Some snow stories for your weekend

With a blizzard threatening much of the East Coast, those of you shut-in might like to revisit a few other “snow days.” Here, for your snow-bound reading pleasure, are four of my all-time favorite snow books.


Imagine sending your kids to school and never seeing them again! No one-hour delay, no “snow days” no “blizzard bags” of make-up homework, just send the kids to school and, due to snow, they never make it home. How cheery you say? This book is riveting! It’s the sort of non-fiction that novel-lovers drool over. The Children’s Blizzard by David Laskin





No modern day power-outage or other first world snow problem quite matches up to what the Ingall’s family endured in Pa’s storefront building that Long Winter. Twisting hay for fuel anyone? Grinding wheat by hand? Snow on your quilt in the morning? This is the sort of tale that can make all of us into Preppers at the broadcast of a winter storm warning. Stuck inside with the kiddos and ready to run the PlayStation over with the mini-van? Read this one aloud. They will listen!  The Long Winter by Laura Ingalls Wilder.


For those of you stuck inside with really little kiddos–here are a few snowy day classics. Good news! You can download them on kindle, too!



Kids and their parents often view snow very differently. This classic, so revered I think I recall it from Captain Kangaroo! At any rate it was read to me many, many times in my 60’s childhood. My kids loved it in the early 2000’s. [Note: The kindle cover is different. This is the original.] White Snow Bright Snow by Alvin Tresselt.






No picture book captures snow quite like Ezra Jack Keats’ classic The Snowy Day. A remarkable story of city in a snow storm seen thru the wondering eyes of a child.




Please feel free to share other titles in the comments. I love to hear about books others enjoy.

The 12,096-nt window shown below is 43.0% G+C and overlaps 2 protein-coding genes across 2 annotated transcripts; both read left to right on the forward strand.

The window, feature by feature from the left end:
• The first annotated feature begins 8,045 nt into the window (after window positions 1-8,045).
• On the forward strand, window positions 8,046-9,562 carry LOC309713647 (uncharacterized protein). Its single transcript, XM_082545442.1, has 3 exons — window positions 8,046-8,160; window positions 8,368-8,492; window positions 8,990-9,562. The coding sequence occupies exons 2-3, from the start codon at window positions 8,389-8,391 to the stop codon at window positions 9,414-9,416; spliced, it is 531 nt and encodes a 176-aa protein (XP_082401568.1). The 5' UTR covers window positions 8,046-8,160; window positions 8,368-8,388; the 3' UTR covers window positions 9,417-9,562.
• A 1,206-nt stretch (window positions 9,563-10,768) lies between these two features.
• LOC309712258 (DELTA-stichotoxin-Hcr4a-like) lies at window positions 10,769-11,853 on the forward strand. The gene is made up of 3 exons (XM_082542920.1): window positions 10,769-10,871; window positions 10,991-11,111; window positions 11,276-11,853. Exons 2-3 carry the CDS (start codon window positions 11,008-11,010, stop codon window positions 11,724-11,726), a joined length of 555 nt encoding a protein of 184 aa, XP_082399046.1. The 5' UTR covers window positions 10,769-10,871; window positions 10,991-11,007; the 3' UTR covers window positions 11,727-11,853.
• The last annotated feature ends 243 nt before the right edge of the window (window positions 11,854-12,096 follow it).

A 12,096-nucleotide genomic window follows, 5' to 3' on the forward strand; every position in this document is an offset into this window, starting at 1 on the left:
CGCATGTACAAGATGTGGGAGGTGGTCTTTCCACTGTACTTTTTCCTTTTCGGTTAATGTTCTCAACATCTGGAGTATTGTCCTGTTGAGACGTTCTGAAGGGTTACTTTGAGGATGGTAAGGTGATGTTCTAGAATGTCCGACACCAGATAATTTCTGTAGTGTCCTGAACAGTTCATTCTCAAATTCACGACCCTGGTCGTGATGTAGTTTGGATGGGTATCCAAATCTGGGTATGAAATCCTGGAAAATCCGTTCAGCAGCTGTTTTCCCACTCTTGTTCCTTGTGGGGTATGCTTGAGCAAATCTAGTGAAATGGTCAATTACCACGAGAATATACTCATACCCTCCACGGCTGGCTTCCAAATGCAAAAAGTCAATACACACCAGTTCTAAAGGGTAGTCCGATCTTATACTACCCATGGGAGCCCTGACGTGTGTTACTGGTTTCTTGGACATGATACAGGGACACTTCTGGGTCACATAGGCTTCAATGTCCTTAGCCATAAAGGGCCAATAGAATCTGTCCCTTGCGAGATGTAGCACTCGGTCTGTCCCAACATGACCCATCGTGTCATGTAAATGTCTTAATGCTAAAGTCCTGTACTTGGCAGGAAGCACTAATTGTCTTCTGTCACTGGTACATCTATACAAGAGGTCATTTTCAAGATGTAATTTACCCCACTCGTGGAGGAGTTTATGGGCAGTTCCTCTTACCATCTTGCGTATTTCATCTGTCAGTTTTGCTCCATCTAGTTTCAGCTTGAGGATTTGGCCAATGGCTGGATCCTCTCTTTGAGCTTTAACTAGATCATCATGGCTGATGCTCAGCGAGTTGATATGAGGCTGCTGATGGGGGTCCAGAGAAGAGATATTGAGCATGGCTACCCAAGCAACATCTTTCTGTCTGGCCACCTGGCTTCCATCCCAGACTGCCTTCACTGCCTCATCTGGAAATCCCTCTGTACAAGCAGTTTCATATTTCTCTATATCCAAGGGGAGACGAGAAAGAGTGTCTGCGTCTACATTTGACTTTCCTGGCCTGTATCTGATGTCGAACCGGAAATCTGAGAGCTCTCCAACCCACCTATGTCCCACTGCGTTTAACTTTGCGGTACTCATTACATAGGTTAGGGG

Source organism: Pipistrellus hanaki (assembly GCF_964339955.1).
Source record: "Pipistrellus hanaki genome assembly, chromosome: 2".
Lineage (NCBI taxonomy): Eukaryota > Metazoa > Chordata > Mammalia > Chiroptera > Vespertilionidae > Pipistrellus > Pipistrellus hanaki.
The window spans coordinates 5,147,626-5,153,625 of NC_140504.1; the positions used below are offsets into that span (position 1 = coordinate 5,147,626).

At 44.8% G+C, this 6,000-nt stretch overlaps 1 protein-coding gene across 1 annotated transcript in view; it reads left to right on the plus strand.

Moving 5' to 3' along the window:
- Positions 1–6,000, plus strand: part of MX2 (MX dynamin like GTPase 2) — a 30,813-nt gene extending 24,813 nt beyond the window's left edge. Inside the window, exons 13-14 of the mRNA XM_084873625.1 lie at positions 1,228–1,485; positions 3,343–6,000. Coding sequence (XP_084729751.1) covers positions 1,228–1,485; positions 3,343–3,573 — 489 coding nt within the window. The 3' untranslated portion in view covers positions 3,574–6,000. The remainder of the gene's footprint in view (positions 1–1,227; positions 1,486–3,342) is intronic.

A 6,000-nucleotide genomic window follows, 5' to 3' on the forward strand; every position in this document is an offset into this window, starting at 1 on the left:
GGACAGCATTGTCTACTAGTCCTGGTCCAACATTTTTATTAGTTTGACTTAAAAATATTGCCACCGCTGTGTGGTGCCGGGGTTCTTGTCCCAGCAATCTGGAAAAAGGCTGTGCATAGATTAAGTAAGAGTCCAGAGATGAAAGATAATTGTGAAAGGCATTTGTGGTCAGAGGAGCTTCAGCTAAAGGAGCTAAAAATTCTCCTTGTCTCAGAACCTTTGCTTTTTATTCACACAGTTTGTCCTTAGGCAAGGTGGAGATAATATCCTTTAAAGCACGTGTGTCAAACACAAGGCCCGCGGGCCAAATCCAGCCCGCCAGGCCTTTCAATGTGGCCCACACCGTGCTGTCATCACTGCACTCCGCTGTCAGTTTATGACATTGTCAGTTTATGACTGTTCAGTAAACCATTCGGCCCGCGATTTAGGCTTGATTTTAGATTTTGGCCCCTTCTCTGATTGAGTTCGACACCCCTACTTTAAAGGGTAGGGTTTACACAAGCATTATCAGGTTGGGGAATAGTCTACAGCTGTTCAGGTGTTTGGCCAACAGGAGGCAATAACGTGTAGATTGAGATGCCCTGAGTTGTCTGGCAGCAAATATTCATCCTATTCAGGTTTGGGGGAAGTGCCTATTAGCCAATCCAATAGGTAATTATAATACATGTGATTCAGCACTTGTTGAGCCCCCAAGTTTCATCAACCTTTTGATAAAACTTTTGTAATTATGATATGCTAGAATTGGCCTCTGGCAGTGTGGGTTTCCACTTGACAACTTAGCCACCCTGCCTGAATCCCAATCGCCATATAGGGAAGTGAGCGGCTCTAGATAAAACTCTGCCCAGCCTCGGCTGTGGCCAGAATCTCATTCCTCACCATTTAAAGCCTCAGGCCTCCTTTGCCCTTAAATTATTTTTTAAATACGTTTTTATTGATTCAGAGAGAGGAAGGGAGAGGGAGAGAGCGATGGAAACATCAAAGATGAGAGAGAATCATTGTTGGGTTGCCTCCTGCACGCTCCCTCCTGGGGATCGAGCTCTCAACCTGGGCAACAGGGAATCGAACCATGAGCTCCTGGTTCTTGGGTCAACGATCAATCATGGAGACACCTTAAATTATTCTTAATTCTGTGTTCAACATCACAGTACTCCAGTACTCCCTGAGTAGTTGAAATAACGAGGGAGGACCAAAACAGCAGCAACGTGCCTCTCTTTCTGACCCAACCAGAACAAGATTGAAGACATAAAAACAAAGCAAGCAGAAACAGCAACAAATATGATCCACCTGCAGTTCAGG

Favorite humorous Children’s Christmas Books

Note: This was originally published, with a few minor changes, at my old blog for Christmas 2011.
The best humor has an element of truth to it. Each of these so-called “children’s books” are really fun for any age.

How Santa Got His Job (and the sequel which I have not seen, How Santa Lost His Job) is a clever take on both Santa and the struggle to find that first job and subsequently to build a career. I love this book because it doesn’t talk down to kids and the humor is not a bunch of cheap gags. Although I have not seen it, there is a follow up, How Santa Lost His Job.

Piper’s Night Before Christmas is a gift from Mark Lowry to parents of kids with ADD/ADHD or who just simply can’t calm down during the holidays! I was spoiled–I first heard this story told live by Lowry himself. This is such a cute book–there ARE cheap gags here, but it’s a story that holds the attention of any kid who happens to be a little “hyper” like poor Piper.

Catmas Carols is a fun little book of traditional Christmas Carols re-written from a cat’s perspective. My daughter and I used to laugh and laugh over these when she was little. If you are a cat person you will “get it” and immediately start laughing. If you are a dog person, don’t bother it won’t make sense.

The Librarian’s Night Before Christmas is one of many job-related re-workings of Clement Moore’s properly titled “A Visit from St. Nicholas.” It’s one of those clever pieces that make you nod your head at the knowing turns of phrase–most of which are, as the British say, “Spot On.”